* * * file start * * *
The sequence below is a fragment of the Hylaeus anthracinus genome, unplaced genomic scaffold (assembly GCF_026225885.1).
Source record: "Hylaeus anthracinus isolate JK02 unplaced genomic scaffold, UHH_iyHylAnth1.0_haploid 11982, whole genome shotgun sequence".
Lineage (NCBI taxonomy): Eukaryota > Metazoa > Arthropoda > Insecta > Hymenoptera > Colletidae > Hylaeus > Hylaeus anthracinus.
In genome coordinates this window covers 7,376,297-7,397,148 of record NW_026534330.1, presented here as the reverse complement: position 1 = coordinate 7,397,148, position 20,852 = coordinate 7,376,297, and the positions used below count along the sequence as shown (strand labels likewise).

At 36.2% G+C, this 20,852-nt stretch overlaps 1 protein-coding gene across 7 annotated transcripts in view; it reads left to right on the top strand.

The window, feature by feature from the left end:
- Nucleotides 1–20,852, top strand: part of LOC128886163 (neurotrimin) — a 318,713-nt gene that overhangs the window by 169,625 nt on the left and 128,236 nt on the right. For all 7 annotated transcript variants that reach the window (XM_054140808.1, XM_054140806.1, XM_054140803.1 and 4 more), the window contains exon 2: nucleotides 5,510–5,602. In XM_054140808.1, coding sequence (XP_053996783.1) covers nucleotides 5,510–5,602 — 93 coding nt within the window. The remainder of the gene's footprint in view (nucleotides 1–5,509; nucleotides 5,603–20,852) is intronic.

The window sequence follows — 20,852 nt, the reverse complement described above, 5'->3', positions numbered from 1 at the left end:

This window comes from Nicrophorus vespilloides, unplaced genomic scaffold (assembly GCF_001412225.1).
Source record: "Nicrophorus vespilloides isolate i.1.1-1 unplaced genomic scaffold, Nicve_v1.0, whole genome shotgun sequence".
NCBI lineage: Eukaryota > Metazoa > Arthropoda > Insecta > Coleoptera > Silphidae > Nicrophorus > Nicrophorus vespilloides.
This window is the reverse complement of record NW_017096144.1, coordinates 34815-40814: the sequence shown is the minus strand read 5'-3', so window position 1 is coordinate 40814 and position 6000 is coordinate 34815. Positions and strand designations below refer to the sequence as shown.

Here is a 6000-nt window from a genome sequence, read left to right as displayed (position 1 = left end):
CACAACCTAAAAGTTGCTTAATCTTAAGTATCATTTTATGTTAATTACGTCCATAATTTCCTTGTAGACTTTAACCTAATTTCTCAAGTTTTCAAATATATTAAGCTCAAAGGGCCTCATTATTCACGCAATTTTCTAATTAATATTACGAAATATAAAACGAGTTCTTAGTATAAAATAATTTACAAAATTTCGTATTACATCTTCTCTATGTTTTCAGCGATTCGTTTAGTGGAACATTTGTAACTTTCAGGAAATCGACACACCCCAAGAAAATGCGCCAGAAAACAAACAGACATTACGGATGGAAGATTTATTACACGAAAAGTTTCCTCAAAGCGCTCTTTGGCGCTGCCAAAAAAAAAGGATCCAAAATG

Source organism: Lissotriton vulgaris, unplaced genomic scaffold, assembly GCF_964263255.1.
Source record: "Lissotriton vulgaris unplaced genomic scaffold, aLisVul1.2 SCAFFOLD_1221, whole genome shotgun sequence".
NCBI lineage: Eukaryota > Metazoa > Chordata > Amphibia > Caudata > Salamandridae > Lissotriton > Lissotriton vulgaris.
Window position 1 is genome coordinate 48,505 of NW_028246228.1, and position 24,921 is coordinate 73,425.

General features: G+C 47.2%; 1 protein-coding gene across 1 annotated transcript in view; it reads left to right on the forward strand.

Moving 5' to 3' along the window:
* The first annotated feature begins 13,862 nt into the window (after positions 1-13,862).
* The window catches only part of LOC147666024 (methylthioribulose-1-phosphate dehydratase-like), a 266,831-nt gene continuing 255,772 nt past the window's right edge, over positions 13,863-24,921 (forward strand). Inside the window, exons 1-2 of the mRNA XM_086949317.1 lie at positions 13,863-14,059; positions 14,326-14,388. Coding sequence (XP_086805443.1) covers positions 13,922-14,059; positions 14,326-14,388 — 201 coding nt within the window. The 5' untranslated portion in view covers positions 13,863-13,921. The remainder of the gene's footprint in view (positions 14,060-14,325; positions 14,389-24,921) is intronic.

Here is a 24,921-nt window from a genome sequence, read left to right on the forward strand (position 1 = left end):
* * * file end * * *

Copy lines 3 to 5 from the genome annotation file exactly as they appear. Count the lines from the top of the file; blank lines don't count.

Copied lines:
Lineage (NCBI taxonomy): Eukaryota > Metazoa > Arthropoda > Insecta > Hymenoptera > Colletidae > Hylaeus > Hylaeus anthracinus.
In genome coordinates this window covers 7,376,297-7,397,148 of record NW_026534330.1, presented here as the reverse complement: position 1 = coordinate 7,397,148, position 20,852 = coordinate 7,376,297, and the positions used below count along the sequence as shown (strand labels likewise).

At 36.2% G+C, this 20,852-nt stretch overlaps 1 protein-coding gene across 7 annotated transcripts in view; it reads left to right on the top strand.